Skip to main content
Advertising

Originally published May 26, 2014 at 2:43 PM | Page modified May 27, 2014 at 2:46 AM

  • Share:
             
  • Comments (0)
  • Print

Gunmen kill US doctor from minority in Pakistan

Gunmen in Pakistan shot dead a visiting American cardiologist from the minority Ahmadi sect in front of his wife and toddler son on Monday as they left a cemetery after visiting relatives' graves, police said.


Associated Press

advertising

LAHORE, Pakistan —

Gunmen in Pakistan shot dead a visiting American cardiologist from the minority Ahmadi sect in front of his wife and toddler son on Monday as they left a cemetery after visiting relatives' graves, police said.

The two gunmen riding a motorcycle shot Mehdi Ali Qamar 10 times at close range in the central town of Chanab Nagar, police officer Shaukat Ali said, adding that Qamar's wife and son were not harmed. He is survived by two other sons.

The officer said the family arrived two days ago from their home in Ohio, for a visit and that the cardiologist had planned to treat patients at the nearby Tahir Heart Institute. Ali said the killers' motive is not yet known.

Jason Elsea, from the Ahmadiyaa Muslim Community in Columbus, Ohio, said Qamar was from Pickerington and had a practice in Lancaster. Qamar had recently taken a sabbatical to volunteer at the heart hospital.

"Many doctors from the U.S. have visited this hospital to help those in need," Elsea said in a statement. He said Qamar's sons were ages 2, 6 and 16.

Dr. Abdus Malik, Qamar's friend and hospital colleague in Ohio, said he had made summertime trips over the past several years to do work at the institute.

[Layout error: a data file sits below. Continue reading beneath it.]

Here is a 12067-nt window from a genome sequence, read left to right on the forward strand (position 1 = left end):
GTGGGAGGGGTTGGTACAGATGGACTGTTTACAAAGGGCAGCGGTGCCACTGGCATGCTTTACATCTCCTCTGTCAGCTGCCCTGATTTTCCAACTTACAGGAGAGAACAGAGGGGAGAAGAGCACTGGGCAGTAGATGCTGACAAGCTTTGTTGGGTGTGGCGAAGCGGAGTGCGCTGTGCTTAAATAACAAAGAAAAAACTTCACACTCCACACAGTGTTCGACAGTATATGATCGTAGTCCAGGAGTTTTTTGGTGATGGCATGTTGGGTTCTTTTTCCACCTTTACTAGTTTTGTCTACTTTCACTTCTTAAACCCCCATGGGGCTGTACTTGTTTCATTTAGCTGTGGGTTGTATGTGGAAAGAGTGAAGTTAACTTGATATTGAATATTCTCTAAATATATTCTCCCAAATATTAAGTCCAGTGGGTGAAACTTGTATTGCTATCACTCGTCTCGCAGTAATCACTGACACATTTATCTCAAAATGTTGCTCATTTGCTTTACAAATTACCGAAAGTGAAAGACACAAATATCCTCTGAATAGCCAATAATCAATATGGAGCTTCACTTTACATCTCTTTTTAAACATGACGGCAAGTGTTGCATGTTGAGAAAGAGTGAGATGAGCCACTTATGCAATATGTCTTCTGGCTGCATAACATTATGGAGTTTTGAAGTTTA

"And this time they wouldn't let him come back," he said. "Just because the difference in our faith, they want to kill us."

Malik said Qamar is originally from Pakistan but has been an American citizen for at least 10 years after moving to the U.S. in the 1990s for medical training.

He said the Qamar's eldest son remained in Ohio, and his 6-year-old son was in Pakistan but not with his parents at the time of the shooting.

Ahmadis follow the self-proclaimed prophet Ghulam Ahmad and consider themselves Muslims, but are forbidden from presenting themselves as such by Pakistani law. They have long been targeted by Islamic extremists, and earlier this month a member of the sect accused of blasphemy was shot dead by a gunman who walked into the police station where he was being held.

Saleem Uddin, a spokesman for Ahmadiya Jamaat Pakistan, an organization representing Ahmadis, condemned the "brutal murder of this doctor who served fellow human beings without discrimination."

He said the attack was part of campaign against Ahmadis and the heart institute, and came after leaflets appeared declaring that treatment there was forbidden by Islamic law.

"In order to put a stop to murders in the name of faith it is essential to put a ban on hate-promoting literature, and those who are legitimizing murder of innocent people should be brought to justice," he said.

___

Associated Press writer Ann Sanner in Columbus, Ohio contributed to this report.



Want unlimited access to seattletimes.com? Subscribe now!

News where, when and how you want it

Email Icon


Advertising
The Seattle Times

The door is closed, but it's not locked.

Take a minute to subscribe and continue to enjoy The Seattle Times for as little as 99 cents a week.

Subscription options ►

Already a subscriber?

We've got good news for you. Unlimited seattletimes.com content access is included with most subscriptions.

Subscriber login ►
The Seattle Times

To keep reading, you need a subscription upgrade.

We hope you have enjoyed your complimentary access. For unlimited seattletimes.com access, please upgrade your digital subscription.

Call customer service at 1.800.542.0820 for assistance with your upgrade or questions about your subscriber status.

The Seattle Times

To keep reading, you need a subscription.

We hope you have enjoyed your complimentary access. Subscribe now for unlimited access!

Subscription options ►

Already a subscriber?

We've got good news for you. Unlimited seattletimes.com content access is included with most subscriptions.

Activate Subscriber Account ►